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CIBC Financial Report Card Poll: Canadians give themselves high marks on improving their debt management in 2011, but it's back to school on savings

TORONTO, Ontario, June 23, 2011 — As report cards are sent home after another school year in households across the country, Canadians are getting their own report card on their financial performance so far in 2011. The new CIBC Financial Report Card poll reveals that Canadians feel they have earned an "A" so far in 2011 for improving their debt management, but only a "C" for building their savings.

Canadians earned the following grades in the first half of 2011 according to a CIBC/Harris Decima poll, based on the grade chosen most often by Canadians in each category on a scale of A through F:

  • Managing Debt - "A" - 43 per cent of Canadians chose this as their grade based on progress so far this year.
  • Managing the Day to Day Budget - "B" - 39 per cent of respondents chose this grade for the year so far.
  • Building Savings - "C" - 28 per cent - this is the category where Canadians earned the lowest marks, with a further 27 per cent of respondents choosing either a "D" or an "F" as their grade so far in 2011.

"It's encouraging to see Canadians making progress on managing their debt so far in 2011, however they clearly feel they have more work to do when it comes to building their savings for the future," commented Christina Kramer, Executive Vice-President, Retail Distribution and Channel Strategy, CIBC. "Debt management has definitely become a priority for Canadians and these results show that they are paying greater attention to this topic in the first half of the year, with an opportunity to keep working towards their longer term goals for debt reduction."

Just as doing your homework in school was one of the keys to good grades, there are some foundational steps to earning top marks when it comes to your finances:

  • Canadians who took the time to get financial advice earned higher grades. Among Canadians who met with an advisor sometime in the last 12 months, 78 per cent earned an "A" or "B" on debt management. That declines to 66 per cent among those who did not meet with an Advisor.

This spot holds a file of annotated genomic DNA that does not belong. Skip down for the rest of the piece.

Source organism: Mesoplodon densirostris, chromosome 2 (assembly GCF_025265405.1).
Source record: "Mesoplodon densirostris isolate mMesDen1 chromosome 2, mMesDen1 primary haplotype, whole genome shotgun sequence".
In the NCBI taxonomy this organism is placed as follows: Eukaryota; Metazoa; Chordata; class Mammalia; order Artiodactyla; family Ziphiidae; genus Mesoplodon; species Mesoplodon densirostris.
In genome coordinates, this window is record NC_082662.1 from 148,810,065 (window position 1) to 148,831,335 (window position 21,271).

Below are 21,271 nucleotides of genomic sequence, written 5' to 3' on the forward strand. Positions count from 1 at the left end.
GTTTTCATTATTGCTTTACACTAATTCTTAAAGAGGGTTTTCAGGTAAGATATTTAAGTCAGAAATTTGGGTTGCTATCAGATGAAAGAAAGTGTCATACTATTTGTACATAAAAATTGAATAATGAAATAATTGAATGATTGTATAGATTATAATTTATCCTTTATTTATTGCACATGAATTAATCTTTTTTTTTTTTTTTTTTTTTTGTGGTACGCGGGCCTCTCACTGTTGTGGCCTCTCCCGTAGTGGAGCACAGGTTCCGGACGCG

• Among Canadians with a regular savings plan in place, 56 per cent earned an "A" or "B" for building their savings this year, compared to just 24 per cent among those who do not have regular savings plans in place.

"There's a clear link between feeling positive about your financial progress so far this year and certain key activities including having a regular savings plan in place, or meeting with an advisor to discuss your overall financial picture," added Ms. Kramer. "Savings is an area where Canadians recognize the need to improve in the second half of 2011, and one of the simplest and most effective ways to do that is establishing a savings plan where money is put away automatically at regular intervals."

There were some notable differences among age groups in the survey:

  • Canadians in the 25-44 age group gave themselves lower marks for their progress on debt management. This age group was more likely to give themselves a "B" in this category (38 per cent) instead of the "A" earned nationally. This age group also had some challenges in terms of budgeting - they were the least likely (20 per cent) to give themselves an "A" for managing their day to day budget when compared to other age groups.
  • Conversely, those 65 and over felt they were the best budgeters in the country, with this age group giving themselves an "A" (44 per cent) for managing their day to day budget, higher than the "B" earned nationally.

"Financial priorities vary depending on your stage of life, which speaks to the need for advice that is specific to your financial goals," noted Ms. Kramer. "Canadians with a mortgage and a young family may have a number of financial priorities within their financial plans, while Canadians enjoying retirement are more likely to focus on effectively managing their budget to make the most of their retirement savings."

The priorities that were part of this survey were based on past consumer polls from CIBC on Canadians' top financial priorities for 2011. Those findings, released in January, identified Paying Down Debt, Building Savings, and Managing Day to Day Budgeting as financial priorities for Canadians this year.

"Canadians have established their priorities for the year, and those priorities have been the topic of many conversations with advisors across our CIBC branches so far in 2011," added Ms. Kramer. "It's encouraging to see Canadians taking a closer look at their financial situation and working with an advisor to map out their next steps towards their financial goals."

Ms. Kramer noted there are a number of strategies Canadians can consider to help improve their financial performance in the second half of 2011 with the help of an advisor. For example, reducing the interest paid to your mortgage can help boost savings or accelerate debt reduction. CIBC's current Mortgage Switch offer provides Canadians who switch their mortgage to CIBC with a competitive interest rate that may be lower than the rate they are currently paying, along with cash back up front to mitigate the costs of moving their mortgage before maturity. The interest savings can then be reinvested into other aspects of a financial plan.

News source: CIBC

 

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